“We’re 1,400 away from 10,000,” he said. “Just seeing where we rank among the rest of the league in terms of growth is amazing. Even though our numbers aren’t as big as the East Coast teams, they’re seeing 1 percent growth or losing kids. We’re still seeing this huge growth.”
There is still work to be done, Shott said. The Coyotes are working with local schools to at least promote their high school club teams, and the hope is that the Arizona Interscholastic Association will one day adopt hockey as a varsity sport. There is also a dearth of available rinks for the growing sport. Ice time is hard to come by in the Valley and Tucson does not have a year-round rink, which forces many of its players to drive to the Valley to compete. Flagstaff only has one rink and there are no permanent rinks in other cities.
To continue to grow, Arizona will need more rinks and a continued commitment from the Coyotes to create exposure and participation opportunities on the ice and off of it.
“It’s pure roll-up-your-sleeves hustle,” Coyotes president and CEO Ahron Cohen said. “I want every kid in this state to be exposed to hockey and to have the opportunity to play at some level. These numbers are great but I want to double them. I want to see the same kind of growth year of over year and if we’re not, I’m upset because we’re not doing our jobs.
Cohen acknowledged the challenges the Coyotes face with more a limited budget than most NHL teams.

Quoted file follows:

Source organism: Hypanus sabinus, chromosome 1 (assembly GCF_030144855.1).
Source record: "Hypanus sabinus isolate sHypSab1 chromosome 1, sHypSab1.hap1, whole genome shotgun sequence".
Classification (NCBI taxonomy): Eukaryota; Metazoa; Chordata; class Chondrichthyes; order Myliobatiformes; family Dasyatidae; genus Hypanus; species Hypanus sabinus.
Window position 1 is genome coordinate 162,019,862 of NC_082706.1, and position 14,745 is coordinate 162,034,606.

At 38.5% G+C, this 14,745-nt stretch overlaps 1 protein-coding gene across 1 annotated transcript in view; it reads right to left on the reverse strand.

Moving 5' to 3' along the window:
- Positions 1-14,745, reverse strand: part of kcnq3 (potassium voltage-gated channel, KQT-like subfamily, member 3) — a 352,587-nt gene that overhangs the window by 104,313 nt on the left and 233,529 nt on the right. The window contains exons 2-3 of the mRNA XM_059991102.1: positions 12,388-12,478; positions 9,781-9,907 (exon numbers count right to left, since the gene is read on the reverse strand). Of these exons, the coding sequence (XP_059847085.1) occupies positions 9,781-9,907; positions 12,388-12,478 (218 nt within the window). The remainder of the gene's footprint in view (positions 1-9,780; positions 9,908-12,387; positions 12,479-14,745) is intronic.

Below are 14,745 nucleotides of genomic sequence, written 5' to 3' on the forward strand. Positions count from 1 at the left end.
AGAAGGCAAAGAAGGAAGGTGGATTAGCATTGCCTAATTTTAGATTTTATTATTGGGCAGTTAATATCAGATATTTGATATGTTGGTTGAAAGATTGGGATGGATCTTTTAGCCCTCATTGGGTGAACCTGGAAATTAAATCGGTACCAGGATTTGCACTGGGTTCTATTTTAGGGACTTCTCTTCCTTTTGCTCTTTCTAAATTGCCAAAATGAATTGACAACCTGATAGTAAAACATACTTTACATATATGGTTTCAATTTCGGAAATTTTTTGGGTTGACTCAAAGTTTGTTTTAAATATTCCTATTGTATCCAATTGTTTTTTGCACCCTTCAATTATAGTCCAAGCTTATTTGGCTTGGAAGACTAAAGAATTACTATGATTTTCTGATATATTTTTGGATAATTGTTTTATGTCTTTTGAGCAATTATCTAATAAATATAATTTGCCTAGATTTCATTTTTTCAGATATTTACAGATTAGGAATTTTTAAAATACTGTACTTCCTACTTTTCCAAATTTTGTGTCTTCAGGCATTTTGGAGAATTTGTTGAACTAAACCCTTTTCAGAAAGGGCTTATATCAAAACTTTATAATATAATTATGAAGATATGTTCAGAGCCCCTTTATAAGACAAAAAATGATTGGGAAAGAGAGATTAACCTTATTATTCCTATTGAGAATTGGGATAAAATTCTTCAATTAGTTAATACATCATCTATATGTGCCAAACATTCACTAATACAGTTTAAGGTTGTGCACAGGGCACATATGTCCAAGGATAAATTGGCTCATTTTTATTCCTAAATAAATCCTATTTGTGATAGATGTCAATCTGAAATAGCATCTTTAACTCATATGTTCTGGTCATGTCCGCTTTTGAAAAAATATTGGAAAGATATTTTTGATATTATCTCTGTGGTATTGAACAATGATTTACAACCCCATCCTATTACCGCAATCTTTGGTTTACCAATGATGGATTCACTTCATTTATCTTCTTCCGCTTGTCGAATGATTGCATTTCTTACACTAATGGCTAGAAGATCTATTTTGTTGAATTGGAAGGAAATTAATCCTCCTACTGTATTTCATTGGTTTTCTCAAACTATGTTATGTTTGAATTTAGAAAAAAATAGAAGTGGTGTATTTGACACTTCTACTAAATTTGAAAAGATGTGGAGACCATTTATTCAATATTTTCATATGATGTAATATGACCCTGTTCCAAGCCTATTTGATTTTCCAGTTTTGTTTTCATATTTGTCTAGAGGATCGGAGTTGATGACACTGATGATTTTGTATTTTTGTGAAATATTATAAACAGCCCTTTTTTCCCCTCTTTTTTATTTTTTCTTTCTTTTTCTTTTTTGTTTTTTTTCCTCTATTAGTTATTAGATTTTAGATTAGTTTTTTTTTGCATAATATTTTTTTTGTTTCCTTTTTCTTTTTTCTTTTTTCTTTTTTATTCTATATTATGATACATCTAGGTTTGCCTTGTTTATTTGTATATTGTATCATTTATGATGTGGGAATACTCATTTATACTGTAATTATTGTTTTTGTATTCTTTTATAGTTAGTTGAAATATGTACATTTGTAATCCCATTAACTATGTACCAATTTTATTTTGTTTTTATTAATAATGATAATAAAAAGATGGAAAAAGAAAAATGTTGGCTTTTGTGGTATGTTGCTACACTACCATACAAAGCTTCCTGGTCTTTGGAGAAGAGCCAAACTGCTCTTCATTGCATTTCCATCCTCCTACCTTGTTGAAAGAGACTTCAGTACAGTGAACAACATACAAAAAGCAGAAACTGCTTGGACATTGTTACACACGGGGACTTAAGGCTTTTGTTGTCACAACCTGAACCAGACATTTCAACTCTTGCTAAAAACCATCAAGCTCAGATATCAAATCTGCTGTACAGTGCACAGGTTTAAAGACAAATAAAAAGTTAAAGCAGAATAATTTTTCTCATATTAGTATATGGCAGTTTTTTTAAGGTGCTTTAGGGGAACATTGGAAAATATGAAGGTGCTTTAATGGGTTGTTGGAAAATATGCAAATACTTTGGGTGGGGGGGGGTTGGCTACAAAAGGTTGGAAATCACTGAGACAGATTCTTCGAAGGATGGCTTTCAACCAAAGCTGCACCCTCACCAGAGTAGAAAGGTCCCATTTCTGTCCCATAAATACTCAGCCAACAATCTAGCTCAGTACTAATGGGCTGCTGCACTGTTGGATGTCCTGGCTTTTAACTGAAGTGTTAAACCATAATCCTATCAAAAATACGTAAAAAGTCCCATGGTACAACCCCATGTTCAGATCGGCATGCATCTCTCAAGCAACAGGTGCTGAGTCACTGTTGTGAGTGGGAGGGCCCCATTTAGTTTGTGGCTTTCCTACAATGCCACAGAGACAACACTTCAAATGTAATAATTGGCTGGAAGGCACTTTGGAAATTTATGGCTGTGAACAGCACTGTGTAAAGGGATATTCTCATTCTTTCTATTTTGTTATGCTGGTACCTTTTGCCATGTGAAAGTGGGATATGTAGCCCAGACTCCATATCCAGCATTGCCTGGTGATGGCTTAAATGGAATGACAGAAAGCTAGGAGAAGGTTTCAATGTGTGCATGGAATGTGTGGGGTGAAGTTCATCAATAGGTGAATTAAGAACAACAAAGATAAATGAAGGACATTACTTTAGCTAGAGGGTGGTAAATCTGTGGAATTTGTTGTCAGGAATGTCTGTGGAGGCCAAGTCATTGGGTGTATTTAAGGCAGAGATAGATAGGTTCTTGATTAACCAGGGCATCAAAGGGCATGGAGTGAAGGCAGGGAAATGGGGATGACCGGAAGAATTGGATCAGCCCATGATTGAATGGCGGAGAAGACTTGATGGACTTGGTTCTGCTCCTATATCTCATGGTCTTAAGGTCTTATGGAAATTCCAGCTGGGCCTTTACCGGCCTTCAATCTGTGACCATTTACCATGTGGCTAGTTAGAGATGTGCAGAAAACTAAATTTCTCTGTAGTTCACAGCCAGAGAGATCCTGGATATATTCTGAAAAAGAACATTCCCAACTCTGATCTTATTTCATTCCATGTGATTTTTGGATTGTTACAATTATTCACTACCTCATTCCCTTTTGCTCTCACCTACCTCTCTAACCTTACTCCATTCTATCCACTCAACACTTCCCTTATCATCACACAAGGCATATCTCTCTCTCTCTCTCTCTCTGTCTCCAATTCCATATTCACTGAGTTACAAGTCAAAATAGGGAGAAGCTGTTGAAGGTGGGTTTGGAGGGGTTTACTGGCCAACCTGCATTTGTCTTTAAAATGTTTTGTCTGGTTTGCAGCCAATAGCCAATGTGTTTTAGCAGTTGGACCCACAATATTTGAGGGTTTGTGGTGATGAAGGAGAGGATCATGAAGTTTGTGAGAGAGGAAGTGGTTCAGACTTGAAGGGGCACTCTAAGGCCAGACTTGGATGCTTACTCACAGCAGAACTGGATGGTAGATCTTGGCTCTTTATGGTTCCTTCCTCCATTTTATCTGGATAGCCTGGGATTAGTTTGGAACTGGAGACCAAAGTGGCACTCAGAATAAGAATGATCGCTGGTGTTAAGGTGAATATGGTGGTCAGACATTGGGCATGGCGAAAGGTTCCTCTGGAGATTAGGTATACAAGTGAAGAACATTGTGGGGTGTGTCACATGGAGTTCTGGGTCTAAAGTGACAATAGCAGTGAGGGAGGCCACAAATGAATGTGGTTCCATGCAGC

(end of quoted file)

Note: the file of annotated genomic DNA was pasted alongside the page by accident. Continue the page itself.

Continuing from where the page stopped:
“We’re not the Yankees or the Rangers so we have to be as nimble as we can and we have to be as smart with every decision we’re making,” he said. “If one of our core goals is to grow youth hockey, which it is, how do we do that in an efficient and effective manner? It’s not the easiest thing to just run around and build rinks but getting sticks and pucks in kids’ hands is important.
“It’s my vision and directive to see this as a major priority so when we’re making allocation decisions, this is a very high priority with the resources we do have. I think we’ve turned a corner and in everything we do, we’re trying to create a positive impact, whether it be with community partners, corporate partners, our fan base, politicians or elsewhere. It’s our responsibility to grow our game of hockey and promote youth fitness and it’s something we take great pride in doing.”
ARIZONA HOCKEY PARTICIPATION
Ranking among markets with NHL teams
Total registration growth in past year: No. 3
Total registration growth in past 5 years: No. 1
Total women’s registration growth in past year: No. 2
Total women’s registration growth in past 5 years: No. 1
Hockey Participation Growth in Arizona
Growth over past year: 11 percent
Growth over past 5 years: 109 percent
Youth growth over past year: 17 percent
Youth growth over past 5 years: 88 percent
Girls growth over past year: 31 percent
Girls growth over past 5 years: 152 percent
Hockey Participation in Tucson
Growth over past year: 296 percent
Growth in registered female players: 150 percent
Growth in number of travel teams: 200 percent
Growth in U8 participation: 433 percent